There’s a fine tradition among writers known as the puff piece. For the staffer, it fulfills the requirement that one produce something the medium can publish on a regular basis without requiring a lot of difficult investigation or critical thinking; for the freelancer, it is one more article one can add to the portfolio; and for the medium, it’s content that isn’t generally available elsewhere, which is especially good if the medium in question is a website dependent on page views to sell advertising.
Such is Klint Finley’s piece the other day at Wired.com on Jeff Atwood, who resigned earlier this year from his position as the CTO of Stack Overflow. When we read it, we thought there were enough inaccuracies that it warranted a response, so we dutifully logged in (using our real name and noting our relationship to Experts Exchange) and posted the response below. Jason cordially offered a bet that Wired wouldn’t allow it to become visible (he won), which in and of itself says something about a magazine/website that wants to be as respected as some of the others in the Condé Nast stable; perhaps the comment below wasn’t as insightful or profound as those Wired did approve. We know we didn’t violate their comments policy, at least as it appeared the day after we posted.
So we’ve decided to help Wired out; we’re even going to use the tags they did, along with a couple of others, just to make sure they know we’re thinking of them.
You’ll notice two things:
1. That the sites that took VC money (including Experts Exchange) and then expected eyeballs to translate into sufficient advertising revenue to pay the bills all failed. Paying those who answer questions failed. The only business model that has been successful until now is the subscription model.
2. That despite the best efforts of Messrs Atwood and Spolsky, Experts Exchange remains profitable, let alone merely viable; as a volunteer, I appreciate Mr Atwood’s drawing attention to us, and affording me and my colleagues the opportunity to correct some of his and Mr Spolsky’s misconceptions and errors in their vitriol about EE, since neither has ever taken the opportunity to actually participate at EE to any degree.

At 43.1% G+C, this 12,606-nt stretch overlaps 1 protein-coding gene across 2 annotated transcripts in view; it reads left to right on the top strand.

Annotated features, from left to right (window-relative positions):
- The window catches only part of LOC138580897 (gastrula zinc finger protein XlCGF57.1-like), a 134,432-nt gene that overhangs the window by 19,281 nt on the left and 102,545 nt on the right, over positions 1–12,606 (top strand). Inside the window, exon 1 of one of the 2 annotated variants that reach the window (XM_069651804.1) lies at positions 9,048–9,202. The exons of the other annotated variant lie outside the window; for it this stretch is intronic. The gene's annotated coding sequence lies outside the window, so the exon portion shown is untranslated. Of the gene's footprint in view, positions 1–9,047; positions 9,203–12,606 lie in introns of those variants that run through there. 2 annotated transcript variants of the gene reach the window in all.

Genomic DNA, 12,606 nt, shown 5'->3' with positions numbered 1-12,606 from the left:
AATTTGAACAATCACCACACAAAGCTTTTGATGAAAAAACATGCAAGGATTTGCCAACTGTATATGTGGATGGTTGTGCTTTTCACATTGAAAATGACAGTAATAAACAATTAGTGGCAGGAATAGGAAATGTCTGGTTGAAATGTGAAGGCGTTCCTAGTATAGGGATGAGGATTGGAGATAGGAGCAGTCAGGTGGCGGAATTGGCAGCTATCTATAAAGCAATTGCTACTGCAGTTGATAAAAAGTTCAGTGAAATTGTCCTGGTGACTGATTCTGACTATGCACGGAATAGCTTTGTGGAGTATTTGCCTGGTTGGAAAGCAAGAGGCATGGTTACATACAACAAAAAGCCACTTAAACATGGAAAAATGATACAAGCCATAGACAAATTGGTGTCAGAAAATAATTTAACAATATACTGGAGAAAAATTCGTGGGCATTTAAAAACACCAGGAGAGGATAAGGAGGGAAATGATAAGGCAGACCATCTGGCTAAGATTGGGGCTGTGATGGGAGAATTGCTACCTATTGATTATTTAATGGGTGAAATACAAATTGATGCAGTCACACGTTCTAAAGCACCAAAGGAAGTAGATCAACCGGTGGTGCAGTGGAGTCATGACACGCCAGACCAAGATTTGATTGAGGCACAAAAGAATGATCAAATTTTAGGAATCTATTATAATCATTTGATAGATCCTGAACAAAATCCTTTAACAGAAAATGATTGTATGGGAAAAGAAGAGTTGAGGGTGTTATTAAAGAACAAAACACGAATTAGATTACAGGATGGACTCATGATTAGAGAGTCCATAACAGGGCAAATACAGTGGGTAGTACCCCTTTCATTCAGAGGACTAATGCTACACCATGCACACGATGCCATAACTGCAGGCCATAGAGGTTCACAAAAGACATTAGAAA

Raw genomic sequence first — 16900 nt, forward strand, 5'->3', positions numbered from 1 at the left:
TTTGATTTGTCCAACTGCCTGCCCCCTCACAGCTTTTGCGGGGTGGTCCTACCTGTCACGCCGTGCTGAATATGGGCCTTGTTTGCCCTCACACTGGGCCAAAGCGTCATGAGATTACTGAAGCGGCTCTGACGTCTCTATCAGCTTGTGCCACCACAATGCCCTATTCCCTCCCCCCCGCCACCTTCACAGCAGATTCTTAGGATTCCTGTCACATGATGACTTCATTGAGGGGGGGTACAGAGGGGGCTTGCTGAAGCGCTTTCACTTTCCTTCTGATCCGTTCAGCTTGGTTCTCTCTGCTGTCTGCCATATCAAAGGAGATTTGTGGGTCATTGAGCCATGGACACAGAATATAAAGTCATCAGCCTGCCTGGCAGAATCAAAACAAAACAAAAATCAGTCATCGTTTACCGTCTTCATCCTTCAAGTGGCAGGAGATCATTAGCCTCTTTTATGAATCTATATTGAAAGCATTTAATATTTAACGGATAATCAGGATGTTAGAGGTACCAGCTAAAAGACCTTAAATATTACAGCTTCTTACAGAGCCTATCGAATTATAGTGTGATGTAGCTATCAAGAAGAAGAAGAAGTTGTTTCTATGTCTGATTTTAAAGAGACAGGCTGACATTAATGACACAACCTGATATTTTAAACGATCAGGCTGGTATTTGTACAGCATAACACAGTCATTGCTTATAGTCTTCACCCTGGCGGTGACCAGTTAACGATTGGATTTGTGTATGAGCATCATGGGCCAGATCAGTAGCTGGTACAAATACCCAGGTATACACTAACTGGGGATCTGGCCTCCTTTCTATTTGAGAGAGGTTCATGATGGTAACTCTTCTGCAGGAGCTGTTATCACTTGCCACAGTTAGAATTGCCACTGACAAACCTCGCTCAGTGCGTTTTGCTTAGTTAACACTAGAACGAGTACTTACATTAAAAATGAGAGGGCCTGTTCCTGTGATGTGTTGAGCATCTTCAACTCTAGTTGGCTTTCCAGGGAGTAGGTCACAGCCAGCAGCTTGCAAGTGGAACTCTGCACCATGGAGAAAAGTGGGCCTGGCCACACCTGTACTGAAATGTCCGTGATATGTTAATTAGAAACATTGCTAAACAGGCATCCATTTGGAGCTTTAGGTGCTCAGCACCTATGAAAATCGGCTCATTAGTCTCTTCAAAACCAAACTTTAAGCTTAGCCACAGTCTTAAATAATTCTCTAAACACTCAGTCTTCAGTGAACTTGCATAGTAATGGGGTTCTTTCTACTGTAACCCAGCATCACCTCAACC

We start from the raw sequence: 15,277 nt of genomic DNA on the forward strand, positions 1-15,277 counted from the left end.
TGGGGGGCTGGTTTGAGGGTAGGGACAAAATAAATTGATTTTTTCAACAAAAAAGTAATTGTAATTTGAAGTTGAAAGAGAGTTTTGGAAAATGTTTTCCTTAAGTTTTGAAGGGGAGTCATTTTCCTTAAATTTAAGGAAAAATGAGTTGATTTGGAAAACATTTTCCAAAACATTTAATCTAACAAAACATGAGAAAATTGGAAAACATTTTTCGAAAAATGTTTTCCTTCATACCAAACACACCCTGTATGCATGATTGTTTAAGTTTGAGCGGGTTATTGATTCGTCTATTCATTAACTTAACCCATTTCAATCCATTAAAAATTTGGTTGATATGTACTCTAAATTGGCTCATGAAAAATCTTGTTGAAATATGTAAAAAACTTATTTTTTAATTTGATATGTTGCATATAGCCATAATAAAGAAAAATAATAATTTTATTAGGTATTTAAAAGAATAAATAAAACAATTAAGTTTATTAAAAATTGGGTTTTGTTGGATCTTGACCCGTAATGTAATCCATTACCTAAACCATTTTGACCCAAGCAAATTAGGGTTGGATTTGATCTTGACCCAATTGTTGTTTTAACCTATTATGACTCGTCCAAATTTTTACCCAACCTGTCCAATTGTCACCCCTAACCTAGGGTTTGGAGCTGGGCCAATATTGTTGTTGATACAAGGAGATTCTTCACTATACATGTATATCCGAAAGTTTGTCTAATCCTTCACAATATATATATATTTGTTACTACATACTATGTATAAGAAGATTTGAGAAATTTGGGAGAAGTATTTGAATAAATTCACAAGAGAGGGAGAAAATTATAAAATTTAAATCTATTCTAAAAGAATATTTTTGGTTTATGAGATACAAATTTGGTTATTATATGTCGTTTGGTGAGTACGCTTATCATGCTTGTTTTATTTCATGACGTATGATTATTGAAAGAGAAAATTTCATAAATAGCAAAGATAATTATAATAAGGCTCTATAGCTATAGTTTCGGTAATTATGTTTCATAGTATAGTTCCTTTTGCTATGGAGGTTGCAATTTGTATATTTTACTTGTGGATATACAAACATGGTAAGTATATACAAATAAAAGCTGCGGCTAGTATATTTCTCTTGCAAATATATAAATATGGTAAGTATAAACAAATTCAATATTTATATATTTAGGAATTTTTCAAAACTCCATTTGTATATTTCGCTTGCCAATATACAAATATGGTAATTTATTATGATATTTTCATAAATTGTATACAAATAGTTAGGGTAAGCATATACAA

To offer some corrections to and comments on this article:
1. Experts Exchange is not behind a paywall for the casual visitor coming from an external link like a search engine. EE does require that people asking questions pay, but they’re the ones who need the answers, so that doesn’t seem unreasonable; after all, Wired wants people to pay to read its columns too. EE also allows people to answer a couple of questions a month and receive their full subscription at no charge; I’ve been a member since the last century, and have never paid a cent to use EE.
2. Free will always trump paid, and there will certainly be people who are truly appreciative of the solutions they get without having to pay for them. We’ve found that people are a lot more interested in actually solving their problems when they have a vested interest; a small subscription fee seems to do that. At EE, if the asker doesn’t get responses, we have systems to help him; at StackOverflow, the question winds up in the dustbin (currently sitting about 260,000+ questions with no answers). So it begs the question: is Mr Atwood’s site about helping people? Or is it just about being free for anyone to use?
3. New and shiny always trumps established and working. The most frequently asked question following Steve Jobs’ death was “how will Apple keep coming up with new stuff without their visionary leader?” To be honest, we’d have been disappointed had a site developed by people with the stature of Mr Spolsky and Mr Atwood didn’t “zoom past” Experts Exchange. It certainly wouldn’t have done a lot for their credibility if it hadn’t.
4. One of Mr Atwood’s selling points, when starting his site, was to feed off the “people create content and don’t get paid for it” smoke screen. According to Mr Rackis, he had to actually pay to get the t-shirt from StackOverflow; Experts Exchange sends them out for participating.
6. There’s a difference in philosophy, but making a game of answering questions was new in 1996, when EE’s founders built it; it wasn’t new in 2006. Mr Atwood’s game is different; his site is Arena Football compared to the Premier League. His site is about The Perfect Solution; ours is about helping people get to the best solution for them. He hates duplicate questions and conversation; we embrace both, because there are rarely simple answers to problems someone doesn’t understand. His sun rises and sets on programmers (or sys admins or whatever), who are unfailingly correct; ours is on the processes of discovery and education. His site is about programmers feeding each other’s egos by pumping up each other’s answers; ours is about pumping up Experts’ egos by having people say “thank you”. Diff’rent strokes.
Finally, we truly do appreciate Mr Atwood’s efforts. Building up SE from nothing to where it is now is a great achievement, and we wish him well in his new ventures.